The SA National Defence Force on Friday denied a report that former president Nelson Mandela's medicine was on board the military aircraft that crashed in the Drakensberg near Ladysmith.
"There is no truth in that as far as I know," SANDF head of communications Siphiwe Dlamini said.
Neither did he want to entertain claims that Mandela's medical team refused to board the plane out of safety fears. These claims were made in a statement by the SA Security Forces Union (Sasfu), a trade union which was deregistered by the defence department last year.
On Friday, Beeld newspaper reported there was a possibility that the plane, which was en route to Mthatha in the Eastern Cape, was allowed to fly in the severe weather conditions because Mandela's medicine was on board.
Colleagues told the newspaper that the pilots were professionals who would not take chances unless there was a really good reason for it.
Eleven people, including six SA Air Force members, died when the Dakota aircraft crashed.
The aircraft went missing after it took off from Waterkloof Air Force Base in Pretoria on Wednesday. It was expected to land in Mthatha at 10am. After no communication from the aircraft, the SAAF activated a search and rescue mission but severe weather conditions in the area hindered the operation.
The wreckage was located in the Drakensberg mountains on Thursday morning.
Sasfu claimed that Mandela's medical staff was supposed to have been on the plane, but safety fears stopped them from boarding.
"The aircraft that crashed has had technical problems previously that have been reported by the medical staff who are taking care of Mr Mandela in Umthatha," Sasfu said in a statement.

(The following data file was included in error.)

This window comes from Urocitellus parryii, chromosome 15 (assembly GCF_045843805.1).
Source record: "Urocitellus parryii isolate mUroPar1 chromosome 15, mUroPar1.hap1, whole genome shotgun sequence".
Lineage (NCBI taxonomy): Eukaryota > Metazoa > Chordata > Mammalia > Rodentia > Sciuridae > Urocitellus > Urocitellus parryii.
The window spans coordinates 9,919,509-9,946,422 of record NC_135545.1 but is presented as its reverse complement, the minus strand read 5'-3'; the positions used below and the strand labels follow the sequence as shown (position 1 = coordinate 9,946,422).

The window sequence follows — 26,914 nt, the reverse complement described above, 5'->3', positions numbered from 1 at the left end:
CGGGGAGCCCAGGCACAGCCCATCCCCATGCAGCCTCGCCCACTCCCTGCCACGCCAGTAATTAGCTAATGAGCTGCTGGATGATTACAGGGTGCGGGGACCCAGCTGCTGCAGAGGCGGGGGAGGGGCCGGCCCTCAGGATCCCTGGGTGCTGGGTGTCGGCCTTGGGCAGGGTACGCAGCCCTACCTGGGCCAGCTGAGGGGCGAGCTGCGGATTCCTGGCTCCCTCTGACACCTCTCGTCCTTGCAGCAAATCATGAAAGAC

"Due to the incidents, the medical staff refused to board the Dakota airplane... That is how their lives were saved from the crash."
Dlamini said the claims were false, that the plane had been overhauled and that it was basically a "new plane".
"As far as I am concerned these people [Sasfu] do not exist. So I don't want to entertain that," he said.
"The only challenge the plane had was flying at a high altitude."
A board of inquiry had been convened to investigate the cause of the accident, Dlamini added.
"Investigators are deep in their work and we should allow the enquiry to complete its work before we speculate on what happened."
Dlamini said the SANDF was unhappy that the names of the 11 people were released by some media, saying it was unprofessional because not all their families had been consulted.
"The names of the deceased will be withheld until all the members of the family have been duly informed and given the necessary respect," he said.
"I wasn't consulted prior to the release of the names and I don't know what the urgency was."
The SANDF would release the list of names and give details once all the families had been informed.
"A statement will be released once we are satisfied that all the necessary steps were taken to respect the families of the deceased," Dlamini said.